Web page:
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In this Risk & Repeat podcast, SearchSecurity editors discuss the newly disclosed ASN.1 compiler flaw and its implications for mobile communications and network carriers.
Mobile devices and their underlying telecom networks could be at risk of devastating attacks, thanks to a newly discovered flaw in an ASN.1 compiler.
The vulnerability, was discovered in a code library used for programming with the Abstract Syntax Notation One, or ASN.1, telephony standard. The library is part of an ASN.1 compiler used by many telecom firms and mobile carriers. Security researcher Iván Arce, who discovered the flaw in the widely used ASN.1 compiler, explained that the vulnerability could enable heap memory corruption attacks, which would allow threat actors to eavesdrop on communications and even perform remote code execution.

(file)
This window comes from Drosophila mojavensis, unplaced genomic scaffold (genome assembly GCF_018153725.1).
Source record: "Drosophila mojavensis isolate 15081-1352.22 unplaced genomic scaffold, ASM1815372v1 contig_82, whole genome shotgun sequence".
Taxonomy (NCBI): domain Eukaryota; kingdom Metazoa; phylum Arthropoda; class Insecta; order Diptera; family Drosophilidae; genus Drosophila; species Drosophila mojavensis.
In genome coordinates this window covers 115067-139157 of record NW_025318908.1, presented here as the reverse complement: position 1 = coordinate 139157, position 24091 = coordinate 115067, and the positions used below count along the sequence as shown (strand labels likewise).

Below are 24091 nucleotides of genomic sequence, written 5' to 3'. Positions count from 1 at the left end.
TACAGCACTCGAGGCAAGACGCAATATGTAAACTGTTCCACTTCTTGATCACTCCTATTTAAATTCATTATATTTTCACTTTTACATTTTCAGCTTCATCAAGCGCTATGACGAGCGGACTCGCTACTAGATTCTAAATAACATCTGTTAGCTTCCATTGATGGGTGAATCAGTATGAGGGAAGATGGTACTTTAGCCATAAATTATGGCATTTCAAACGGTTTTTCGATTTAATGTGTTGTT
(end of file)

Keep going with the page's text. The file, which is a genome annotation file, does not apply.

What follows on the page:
"The vulnerability could be triggered remotely without any authentication in scenarios where the vulnerable code receives and processes ASN.1 encoded data from untrusted sources," Arce wrote in his vulnerability report. "These may include communications between mobile devices and telecommunication network infrastructure nodes, communications between nodes in a carrier's network or across carrier boundaries, or communication between mutually untrusted endpoints in a data network."
Objective Systems, which sells the ASN.1 compiler ASN1C, has released a patch for the critical flaw, which was given a 9.3 CVSS score by CERT. CERT currently lists companies that may have been affected by the vulnerability because they use the compiler. So far, Check Point, Hewlett Packard Enterprise, Honeywell, Huawei Technologies, Qualcomm and Siemens have been determined to be unaffected by the ASN.1 compiler flaw -- but nearly 30 other technology firms may still be vulnerable.
How serious is this flaw? Why is it so hard to detect? And what are the chances that an advanced persistent threat group or nation-state attackers have already discovered and potentially exploited it? In this episode of SearchSecurity's Risk & Repeat podcast, editors Rob Wright and Peter Loshin discuss those questions and other issues related to the ASN.1 compiler vulnerability.
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